Thursday, 10 December 2015

Snow-Iced Cranberry Biscuits (another festive gift idea)


I've hummed and hawed over whether to call these cookies (attractively alliterative), shortbread (which sounds nicer than biscuit, but in actuality these treats do not have the slow-baked dry crumbly nature of shortbread), and eventually came to the conclusion that the texture bears most resemblance to the soft chewy and crisp-around-the-edge nature of a Shrewsbury Biscuit, and the "iced biscuits" of the school canteen and small cosy sweet-scented bakeries tucked away on the village high street....

In short, biscuit it is.

I love the cranberry speckle and the pretty frosted snowflake tops... they are even nicer to eat than look at (I had to have a sneaky try... it would be wrong to send an untested batch out into the world, wouldn't it?)

In cellophane packges, tied with ribbon, and a nice label, they are fantastic token gifts for teachers, youth group leaders and friends in the community.  It's the sort of gift a child can get involved in making for their own leaders and friends too; easy to make from scratch for keen or older bakers, or decorating for the younger ones.

Bonus Variation - Rainbow Chocolate
The Snow-Iced Cranberry Biscuits would look really pretty boxed up with some cookies decorated like these ones I found on Food Network to make a variety pack; simply make the recipe below minus the cranberries but add a drop or two of vanilla essence to the dough, and then top with melted white choc instead of icing sugar and sprinkle with coloured sugar strands instead of coconut.

Here is how we make our Snow-Iced Cranberry Biscuits:




This makes 8 large biscuits

200g plain flour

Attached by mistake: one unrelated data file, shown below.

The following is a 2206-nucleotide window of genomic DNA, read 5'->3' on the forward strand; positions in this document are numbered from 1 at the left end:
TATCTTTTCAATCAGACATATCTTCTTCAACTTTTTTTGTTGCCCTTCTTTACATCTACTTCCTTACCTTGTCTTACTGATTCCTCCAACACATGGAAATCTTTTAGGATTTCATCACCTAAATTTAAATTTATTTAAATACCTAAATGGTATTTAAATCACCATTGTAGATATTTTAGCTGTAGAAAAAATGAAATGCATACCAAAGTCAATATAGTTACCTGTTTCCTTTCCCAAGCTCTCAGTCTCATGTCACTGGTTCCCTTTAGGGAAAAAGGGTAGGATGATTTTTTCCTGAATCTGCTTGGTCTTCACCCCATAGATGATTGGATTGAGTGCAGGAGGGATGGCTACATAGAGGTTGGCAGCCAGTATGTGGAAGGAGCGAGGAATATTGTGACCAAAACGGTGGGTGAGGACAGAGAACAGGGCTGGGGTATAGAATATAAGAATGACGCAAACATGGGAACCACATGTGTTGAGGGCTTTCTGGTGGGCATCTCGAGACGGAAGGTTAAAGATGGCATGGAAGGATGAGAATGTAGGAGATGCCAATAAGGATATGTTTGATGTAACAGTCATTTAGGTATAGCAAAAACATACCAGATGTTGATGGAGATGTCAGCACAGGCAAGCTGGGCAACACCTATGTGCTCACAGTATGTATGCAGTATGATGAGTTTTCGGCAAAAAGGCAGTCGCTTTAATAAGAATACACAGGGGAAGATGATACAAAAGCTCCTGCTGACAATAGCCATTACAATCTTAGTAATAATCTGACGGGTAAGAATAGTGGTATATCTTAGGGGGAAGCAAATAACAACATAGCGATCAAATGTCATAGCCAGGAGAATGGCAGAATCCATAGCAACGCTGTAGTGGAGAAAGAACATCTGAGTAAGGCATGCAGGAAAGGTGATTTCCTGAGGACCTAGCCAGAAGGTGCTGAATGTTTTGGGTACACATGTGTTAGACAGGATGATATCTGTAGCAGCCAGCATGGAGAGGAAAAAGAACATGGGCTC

150g butter - we like this one
100g granulated sugar
50g dried cranberries
Icing sugar and desiccated coconut to decorate

I like to put the flour, butter and sugar in a food processor and pulse until it comes together, adding the cranberries just before it clumps together.  If making by hand, cream the butter and sugar together until well mixed then rub in the flour with your fingertips; mix in the cranberries and squeeze the dough together.  Roll out to around 1cm thick. Cut out into rounds with a cutter or the edge of a beaker.  Place on lined baking trays.  Bake at 165C for 20 minutes.  Leave for another couple of minutes before lifting the biscuits carefully off and onto a wire rack to cool completely.

Store in an airtight container and ice only when ready to give away; I use water icing, then sprinkle with desiccated coconut to finish.


To package up, cut cellophane three times the width of the biscuit all the way up the length of the sheet.  Place the biscuit in the middle widthways, slightly higher than the middle length ways.  Fold each side of the cellophane over the front of the biscuit.  Bring the cellophane below the biscuit up behind it, readjusting the biscuit's position if necessary to roughly even up the cellophane meeting at the top.  Tie ribbon around the cellophane just above the biscuit and make curls by running a scissor blade along the ribbon.

Will you be baking gifts this Christmas? Any ideas or links to share?

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